The tough part about cutting carbs
Carbohydrates are your body’s first source of comfort food; we spend most of our time with them as they provide quick energy and make us feel good.
The problem is, we become “addicted” to that carbohydrate high, and we crave more and more of them–so much so that we become our own worst enemy when it comes to developing chronic diseases like heart disease, diabetes, and even cancer. When we begin to cut carbs, we find that our body revolts by increasing cravings.
The fact of the matter is, you have tricked your system and your brain into believing that you need them for survival when in actuality, you do not. Your body is much more efficient at processing proteins and fats for fuel, and this type of fuel is long-lasting. You need to embrace a new mindset of focusing on the energy and better health you will experience as a result of switching to keto.
For your body to adapt to your new way of eating and living, it must go through cellular and hormonal changes that have become known as the keto flu. Your body will go through a detoxification process, sloughing off toxins, sugars, and other harmful substances that no longer serve you.
If you have never gone through detox before, brace yourself. You will experience some unpleasantness, but the keto flu symptoms will be short-lived as you realize just how liberated and clean you feel on the other side.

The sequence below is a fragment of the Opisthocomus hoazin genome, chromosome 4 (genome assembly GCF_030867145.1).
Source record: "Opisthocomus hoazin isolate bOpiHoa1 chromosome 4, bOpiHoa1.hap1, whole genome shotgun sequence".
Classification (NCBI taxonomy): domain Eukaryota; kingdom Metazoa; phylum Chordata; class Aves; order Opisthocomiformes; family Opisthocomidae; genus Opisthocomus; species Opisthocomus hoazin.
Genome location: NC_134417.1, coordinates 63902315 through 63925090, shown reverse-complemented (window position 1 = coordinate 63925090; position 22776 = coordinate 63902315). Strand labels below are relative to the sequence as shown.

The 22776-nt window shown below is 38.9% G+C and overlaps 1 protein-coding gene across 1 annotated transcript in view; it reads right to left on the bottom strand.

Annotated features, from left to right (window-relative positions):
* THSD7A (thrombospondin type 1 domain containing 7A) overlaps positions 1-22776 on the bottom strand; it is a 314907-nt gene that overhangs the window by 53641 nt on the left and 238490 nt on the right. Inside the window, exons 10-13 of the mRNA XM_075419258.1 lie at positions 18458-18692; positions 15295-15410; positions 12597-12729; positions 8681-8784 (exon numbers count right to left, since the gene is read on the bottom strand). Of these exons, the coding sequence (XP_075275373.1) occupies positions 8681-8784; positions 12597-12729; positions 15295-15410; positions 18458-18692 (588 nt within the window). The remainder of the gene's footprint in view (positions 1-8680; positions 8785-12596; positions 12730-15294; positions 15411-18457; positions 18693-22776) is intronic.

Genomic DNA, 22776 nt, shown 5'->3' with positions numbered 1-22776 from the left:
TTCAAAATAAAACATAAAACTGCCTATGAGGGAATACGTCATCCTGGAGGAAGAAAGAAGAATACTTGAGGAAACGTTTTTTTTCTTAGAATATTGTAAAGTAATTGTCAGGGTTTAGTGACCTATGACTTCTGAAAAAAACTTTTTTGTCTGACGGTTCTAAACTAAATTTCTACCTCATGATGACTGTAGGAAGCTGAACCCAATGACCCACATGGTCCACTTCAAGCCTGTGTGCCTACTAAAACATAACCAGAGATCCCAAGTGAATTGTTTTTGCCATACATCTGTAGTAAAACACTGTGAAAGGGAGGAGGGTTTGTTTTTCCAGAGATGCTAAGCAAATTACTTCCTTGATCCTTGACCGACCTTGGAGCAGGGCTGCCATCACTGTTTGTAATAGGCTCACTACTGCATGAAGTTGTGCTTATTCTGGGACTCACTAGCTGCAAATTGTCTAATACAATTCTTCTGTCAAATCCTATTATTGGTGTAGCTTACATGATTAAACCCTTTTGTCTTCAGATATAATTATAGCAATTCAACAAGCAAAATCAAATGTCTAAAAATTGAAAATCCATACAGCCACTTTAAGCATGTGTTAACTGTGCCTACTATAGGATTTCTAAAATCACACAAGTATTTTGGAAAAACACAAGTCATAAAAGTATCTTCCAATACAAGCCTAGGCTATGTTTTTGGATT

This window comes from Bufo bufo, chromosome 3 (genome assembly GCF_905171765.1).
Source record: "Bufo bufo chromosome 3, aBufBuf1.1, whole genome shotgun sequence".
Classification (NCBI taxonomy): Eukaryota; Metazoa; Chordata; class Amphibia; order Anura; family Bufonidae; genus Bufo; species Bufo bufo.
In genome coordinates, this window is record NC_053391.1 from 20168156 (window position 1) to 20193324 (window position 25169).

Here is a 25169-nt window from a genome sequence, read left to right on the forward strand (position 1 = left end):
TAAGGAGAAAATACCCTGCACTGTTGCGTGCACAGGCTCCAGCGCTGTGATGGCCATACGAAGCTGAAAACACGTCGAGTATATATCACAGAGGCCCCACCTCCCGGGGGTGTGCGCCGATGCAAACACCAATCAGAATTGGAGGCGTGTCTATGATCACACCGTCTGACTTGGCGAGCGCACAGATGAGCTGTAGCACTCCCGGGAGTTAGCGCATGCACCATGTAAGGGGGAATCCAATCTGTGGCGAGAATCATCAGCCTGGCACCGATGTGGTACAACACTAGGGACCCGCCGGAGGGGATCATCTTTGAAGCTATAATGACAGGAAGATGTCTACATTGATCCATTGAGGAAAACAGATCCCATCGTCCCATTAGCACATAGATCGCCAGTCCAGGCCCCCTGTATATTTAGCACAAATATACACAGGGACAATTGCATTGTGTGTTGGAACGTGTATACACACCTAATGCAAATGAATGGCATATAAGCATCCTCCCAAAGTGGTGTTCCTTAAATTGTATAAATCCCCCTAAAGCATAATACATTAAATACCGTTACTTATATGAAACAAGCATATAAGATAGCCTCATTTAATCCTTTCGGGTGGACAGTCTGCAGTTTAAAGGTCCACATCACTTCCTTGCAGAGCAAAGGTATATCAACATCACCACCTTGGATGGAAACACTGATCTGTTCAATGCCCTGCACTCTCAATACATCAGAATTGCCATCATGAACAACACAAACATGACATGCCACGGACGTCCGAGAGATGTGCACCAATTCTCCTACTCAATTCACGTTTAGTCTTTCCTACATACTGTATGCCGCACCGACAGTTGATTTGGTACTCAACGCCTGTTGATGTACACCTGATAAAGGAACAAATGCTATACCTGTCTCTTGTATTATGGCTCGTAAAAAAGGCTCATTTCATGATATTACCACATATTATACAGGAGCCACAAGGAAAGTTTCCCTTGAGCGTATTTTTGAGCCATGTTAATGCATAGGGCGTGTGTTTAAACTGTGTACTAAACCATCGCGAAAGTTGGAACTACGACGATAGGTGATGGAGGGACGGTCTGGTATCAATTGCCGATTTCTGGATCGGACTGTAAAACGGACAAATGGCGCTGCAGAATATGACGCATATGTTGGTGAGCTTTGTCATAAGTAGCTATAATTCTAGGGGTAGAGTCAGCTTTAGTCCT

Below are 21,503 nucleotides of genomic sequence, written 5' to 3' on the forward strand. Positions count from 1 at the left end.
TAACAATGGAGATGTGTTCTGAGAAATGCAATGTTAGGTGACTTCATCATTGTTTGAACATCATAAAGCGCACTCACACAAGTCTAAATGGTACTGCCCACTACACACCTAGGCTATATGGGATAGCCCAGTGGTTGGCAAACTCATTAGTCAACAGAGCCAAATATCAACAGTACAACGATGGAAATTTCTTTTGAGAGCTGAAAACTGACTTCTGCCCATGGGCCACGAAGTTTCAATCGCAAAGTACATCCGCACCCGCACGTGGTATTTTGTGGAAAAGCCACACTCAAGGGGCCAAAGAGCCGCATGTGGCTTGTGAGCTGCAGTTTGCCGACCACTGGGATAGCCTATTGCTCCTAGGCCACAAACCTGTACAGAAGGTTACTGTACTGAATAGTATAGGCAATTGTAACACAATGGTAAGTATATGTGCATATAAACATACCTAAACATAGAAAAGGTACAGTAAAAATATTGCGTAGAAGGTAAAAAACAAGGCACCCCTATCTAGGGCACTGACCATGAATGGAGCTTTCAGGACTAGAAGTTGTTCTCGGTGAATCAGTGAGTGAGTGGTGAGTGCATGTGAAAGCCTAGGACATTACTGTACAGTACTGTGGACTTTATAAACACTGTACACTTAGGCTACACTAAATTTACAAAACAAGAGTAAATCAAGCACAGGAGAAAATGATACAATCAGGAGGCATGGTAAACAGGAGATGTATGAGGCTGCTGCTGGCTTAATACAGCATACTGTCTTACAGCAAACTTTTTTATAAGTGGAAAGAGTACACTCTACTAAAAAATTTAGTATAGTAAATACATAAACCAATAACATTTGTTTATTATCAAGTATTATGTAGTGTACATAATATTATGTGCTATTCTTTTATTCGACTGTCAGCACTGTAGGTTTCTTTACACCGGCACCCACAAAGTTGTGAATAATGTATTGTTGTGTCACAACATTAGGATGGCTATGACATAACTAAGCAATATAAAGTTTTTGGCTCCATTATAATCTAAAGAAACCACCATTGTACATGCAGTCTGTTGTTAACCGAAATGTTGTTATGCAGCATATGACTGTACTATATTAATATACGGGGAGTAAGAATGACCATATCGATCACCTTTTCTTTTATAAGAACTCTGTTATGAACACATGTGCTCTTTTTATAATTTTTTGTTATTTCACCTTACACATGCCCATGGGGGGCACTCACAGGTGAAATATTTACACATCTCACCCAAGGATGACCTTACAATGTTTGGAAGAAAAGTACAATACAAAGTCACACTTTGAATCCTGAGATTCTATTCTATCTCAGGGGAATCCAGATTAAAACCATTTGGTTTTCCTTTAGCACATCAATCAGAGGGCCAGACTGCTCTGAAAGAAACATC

Symptoms of the keto flu
For most people, signs of the keto flu last from one to two weeks, with more devoted carb lovers taking up to a month for full detoxification. Signs of the keto flu include:
- Sugar cravings
- Irregular heartbeat
- Brain fog
- Irritability and mood swings
- Poor focus and concentration
- Stomach pains
- Aches and pains
It is unusual to experience all symptoms at once, and the length of time that one experiences the keto flu varies from person to person. The reason for this variance is metabolic flexibility, and this is dependent on two factors—genetics and lifestyle. As a part of your genetic makeup, you may not have the enzyme load to handle the switch to keto, and thus, your transition would be more difficult.